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DIY: Perfect patio container

Add your favorite plants to an easy to make container garden.
Becca Badgett

A few pots full of colorful flowers and foliage on the patio add a decorative touch and coordinate your other outdoor pieces. Perhaps you have an indoor spot that begs for a potted plant combination. These tips apply to indoor container gardens as well. Don't spend a lot of money on a professionally planted container. Grab the plant materials, pots, some soil and do it yourself.

When planting new containers, keep in mind those instructional words from P. Allen Smith about using a thriller, spillers and fillers. Of course, he is talking about the plant material you'll use in your container design.

Select the Plants

You may already have some plants in mind, something you've liked or something you've always wanted to grow. Using Smith's concept, choose plants that have compatible sunlight and water needs. I like to use plants that are flexible as to sunlight needs and put them in an area that gets afternoon shade.

The thriller is the focal point of the container and usually goes in the middle or the back of the pot. Thriller plants such as the Persian Shield shown here, are striking, colorful or attention-grabbing in some other manner. In the Winston-Salem area, expect blooms from this plant in autumn.

Spiller plants cascade over the sides of the container; such as calibrochoa, wandering jew or wave petunias in coordinating or contrasting colors. Use white blooming spillers when planting in a dark color container for contrast..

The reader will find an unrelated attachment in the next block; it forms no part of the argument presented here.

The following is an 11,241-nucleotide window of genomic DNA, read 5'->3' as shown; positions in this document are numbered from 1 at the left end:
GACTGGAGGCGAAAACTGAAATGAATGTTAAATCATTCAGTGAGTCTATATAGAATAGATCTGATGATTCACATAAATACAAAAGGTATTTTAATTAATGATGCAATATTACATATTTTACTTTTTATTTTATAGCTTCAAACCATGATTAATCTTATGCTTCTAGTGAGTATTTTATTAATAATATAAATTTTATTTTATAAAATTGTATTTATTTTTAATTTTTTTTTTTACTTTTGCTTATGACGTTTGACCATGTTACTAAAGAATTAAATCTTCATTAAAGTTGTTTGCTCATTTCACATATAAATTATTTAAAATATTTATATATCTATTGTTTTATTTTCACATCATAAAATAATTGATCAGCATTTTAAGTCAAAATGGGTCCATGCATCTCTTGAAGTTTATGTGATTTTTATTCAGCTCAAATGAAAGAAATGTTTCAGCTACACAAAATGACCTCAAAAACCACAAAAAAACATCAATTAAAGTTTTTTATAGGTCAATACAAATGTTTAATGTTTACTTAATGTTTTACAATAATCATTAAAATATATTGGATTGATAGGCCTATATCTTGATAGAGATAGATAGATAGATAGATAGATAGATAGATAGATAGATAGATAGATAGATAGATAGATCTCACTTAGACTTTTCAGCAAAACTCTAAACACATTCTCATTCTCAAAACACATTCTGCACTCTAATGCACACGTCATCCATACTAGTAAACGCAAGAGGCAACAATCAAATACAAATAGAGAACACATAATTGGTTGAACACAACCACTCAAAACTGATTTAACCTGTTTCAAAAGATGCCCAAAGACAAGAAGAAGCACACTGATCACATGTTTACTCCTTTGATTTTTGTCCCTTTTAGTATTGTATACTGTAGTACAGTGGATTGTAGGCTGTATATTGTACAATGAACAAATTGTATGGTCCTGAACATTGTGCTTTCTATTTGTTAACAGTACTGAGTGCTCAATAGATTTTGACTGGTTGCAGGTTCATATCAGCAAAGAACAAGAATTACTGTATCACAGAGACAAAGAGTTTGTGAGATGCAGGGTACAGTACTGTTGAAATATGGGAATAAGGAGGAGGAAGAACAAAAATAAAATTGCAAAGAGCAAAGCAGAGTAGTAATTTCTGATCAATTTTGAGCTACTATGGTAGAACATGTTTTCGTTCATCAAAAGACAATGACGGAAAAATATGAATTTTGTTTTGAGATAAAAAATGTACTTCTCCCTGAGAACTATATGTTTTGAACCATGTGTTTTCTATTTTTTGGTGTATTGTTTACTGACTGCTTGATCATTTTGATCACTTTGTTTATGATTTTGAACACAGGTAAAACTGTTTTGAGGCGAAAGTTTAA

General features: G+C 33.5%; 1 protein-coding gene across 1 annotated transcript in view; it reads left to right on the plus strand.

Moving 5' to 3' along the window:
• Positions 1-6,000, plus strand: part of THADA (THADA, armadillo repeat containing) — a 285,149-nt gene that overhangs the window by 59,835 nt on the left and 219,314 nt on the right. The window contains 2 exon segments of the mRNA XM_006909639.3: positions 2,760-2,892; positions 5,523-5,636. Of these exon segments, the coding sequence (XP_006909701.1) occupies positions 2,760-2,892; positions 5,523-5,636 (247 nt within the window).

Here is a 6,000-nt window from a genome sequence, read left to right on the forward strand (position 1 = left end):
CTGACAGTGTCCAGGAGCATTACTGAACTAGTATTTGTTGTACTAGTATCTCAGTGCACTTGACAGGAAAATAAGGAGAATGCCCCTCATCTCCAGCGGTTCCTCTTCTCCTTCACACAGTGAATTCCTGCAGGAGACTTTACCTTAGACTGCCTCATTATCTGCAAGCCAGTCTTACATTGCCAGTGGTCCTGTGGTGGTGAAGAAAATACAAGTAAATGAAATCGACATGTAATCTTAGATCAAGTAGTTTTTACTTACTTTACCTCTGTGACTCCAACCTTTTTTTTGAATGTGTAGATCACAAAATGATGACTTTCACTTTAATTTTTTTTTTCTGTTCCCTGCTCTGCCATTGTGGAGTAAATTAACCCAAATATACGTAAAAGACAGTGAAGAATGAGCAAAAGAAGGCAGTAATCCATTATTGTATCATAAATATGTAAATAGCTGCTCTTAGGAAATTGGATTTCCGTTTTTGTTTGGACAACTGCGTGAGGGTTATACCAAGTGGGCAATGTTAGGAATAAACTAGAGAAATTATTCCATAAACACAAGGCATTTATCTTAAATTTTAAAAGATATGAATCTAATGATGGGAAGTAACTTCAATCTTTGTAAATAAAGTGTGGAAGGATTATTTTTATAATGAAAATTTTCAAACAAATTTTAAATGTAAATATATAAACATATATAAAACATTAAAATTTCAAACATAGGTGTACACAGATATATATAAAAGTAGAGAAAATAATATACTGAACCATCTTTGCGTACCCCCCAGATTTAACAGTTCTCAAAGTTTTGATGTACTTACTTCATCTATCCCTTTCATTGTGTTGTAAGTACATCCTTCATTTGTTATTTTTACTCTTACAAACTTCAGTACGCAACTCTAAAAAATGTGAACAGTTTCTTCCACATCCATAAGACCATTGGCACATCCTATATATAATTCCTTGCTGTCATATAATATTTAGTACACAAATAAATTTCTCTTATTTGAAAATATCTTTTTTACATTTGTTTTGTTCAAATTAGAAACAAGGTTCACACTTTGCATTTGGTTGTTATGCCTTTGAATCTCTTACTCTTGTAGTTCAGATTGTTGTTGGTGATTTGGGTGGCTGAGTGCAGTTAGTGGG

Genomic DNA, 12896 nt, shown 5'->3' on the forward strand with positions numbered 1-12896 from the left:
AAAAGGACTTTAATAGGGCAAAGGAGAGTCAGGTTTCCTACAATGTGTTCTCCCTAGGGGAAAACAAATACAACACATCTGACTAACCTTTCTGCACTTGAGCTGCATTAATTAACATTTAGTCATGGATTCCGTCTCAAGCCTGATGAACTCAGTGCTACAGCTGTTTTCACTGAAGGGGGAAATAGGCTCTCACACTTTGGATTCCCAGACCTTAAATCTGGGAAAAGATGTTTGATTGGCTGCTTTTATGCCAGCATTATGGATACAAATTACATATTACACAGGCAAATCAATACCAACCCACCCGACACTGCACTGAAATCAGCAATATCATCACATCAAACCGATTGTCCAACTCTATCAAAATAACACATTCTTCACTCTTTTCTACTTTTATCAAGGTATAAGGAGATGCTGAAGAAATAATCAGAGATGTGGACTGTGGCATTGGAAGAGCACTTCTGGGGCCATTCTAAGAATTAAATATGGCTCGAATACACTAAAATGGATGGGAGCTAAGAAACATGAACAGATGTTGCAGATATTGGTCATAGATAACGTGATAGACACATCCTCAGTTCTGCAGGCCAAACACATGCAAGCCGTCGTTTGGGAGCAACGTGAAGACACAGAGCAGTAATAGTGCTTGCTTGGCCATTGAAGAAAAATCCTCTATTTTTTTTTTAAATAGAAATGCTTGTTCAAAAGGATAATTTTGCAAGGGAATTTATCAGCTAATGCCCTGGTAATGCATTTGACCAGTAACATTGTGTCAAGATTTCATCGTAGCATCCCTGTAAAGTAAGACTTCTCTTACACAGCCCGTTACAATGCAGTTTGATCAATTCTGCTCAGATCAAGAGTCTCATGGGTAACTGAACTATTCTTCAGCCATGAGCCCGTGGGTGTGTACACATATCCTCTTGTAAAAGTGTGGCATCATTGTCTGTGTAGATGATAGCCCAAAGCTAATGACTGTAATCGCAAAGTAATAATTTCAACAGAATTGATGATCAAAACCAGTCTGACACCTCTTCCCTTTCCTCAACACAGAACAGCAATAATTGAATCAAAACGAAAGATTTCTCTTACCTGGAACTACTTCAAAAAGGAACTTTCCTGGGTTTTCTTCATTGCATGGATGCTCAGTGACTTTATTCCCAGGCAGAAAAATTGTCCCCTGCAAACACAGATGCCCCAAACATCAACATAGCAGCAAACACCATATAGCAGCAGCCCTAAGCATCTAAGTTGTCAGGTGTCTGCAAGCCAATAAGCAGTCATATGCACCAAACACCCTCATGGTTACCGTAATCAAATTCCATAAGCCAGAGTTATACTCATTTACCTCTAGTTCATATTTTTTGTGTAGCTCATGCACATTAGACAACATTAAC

Filler plants take up the remaining space and add height or a mounding habit that compliments the thriller. Many gardeners jam the container full, but when using young specimens, allow room for growth.Filler plants, such as spikes, sweet potato plant and grasses add height to the back if your thriller plant is in the center. In some designs, fillers and spillers may serve interchangeable functions in the container garden.

Choose the Container

The color and size of the container is a large part of the finished appearance of your project. Choose a container to compliment your décor and plant material. Solid color pots allow colorful foliage and flowers to stand out. Patterned or multi-colored containers work best with solid color foliage.

Will the container be a single attention getter or blend in smoothly as part of a plant grouping? Perhaps you're making two identical pots for both sides of the front door. Keep these tips in mind when choosing your pots.

  • · Black pots attract the sun and heat and will have to be watered more often in the summer.
  • · Terra cotta pots breathe, allowing some water to escape.
  • · Buy containers that have room for your plants to grow and develop a good root system.
  • · Pots must have drainage holes in the bottom.

Container gardens need water more often than plants growing in the ground. Many potting mixes these days include water retention capabilities; take advantage of these when planting the container.

Follow these simple steps and you'll be rewarded with a long lasting container of seasonal blooms and color.

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